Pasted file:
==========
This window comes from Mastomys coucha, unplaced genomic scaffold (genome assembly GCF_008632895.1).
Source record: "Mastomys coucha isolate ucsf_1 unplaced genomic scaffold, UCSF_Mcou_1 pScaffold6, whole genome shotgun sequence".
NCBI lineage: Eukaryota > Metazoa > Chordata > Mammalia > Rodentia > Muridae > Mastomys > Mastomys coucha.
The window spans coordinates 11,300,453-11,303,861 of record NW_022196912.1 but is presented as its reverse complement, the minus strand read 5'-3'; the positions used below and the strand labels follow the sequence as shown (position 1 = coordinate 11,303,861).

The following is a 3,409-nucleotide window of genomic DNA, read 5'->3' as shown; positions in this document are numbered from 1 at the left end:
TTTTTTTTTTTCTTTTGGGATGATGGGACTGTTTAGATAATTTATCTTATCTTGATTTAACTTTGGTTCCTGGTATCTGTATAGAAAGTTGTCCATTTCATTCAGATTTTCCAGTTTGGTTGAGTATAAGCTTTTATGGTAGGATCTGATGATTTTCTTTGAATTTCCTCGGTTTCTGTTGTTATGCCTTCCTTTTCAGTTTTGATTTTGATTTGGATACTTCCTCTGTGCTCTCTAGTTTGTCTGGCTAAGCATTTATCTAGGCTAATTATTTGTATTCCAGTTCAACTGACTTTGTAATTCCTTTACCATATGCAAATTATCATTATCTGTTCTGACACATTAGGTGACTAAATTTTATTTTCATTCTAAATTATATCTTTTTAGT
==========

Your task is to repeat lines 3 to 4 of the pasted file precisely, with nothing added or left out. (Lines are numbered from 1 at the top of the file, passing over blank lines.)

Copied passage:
NCBI lineage: Eukaryota > Metazoa > Chordata > Mammalia > Rodentia > Muridae > Mastomys > Mastomys coucha.
The window spans coordinates 11,300,453-11,303,861 of record NW_022196912.1 but is presented as its reverse complement, the minus strand read 5'-3'; the positions used below and the strand labels follow the sequence as shown (position 1 = coordinate 11,303,861).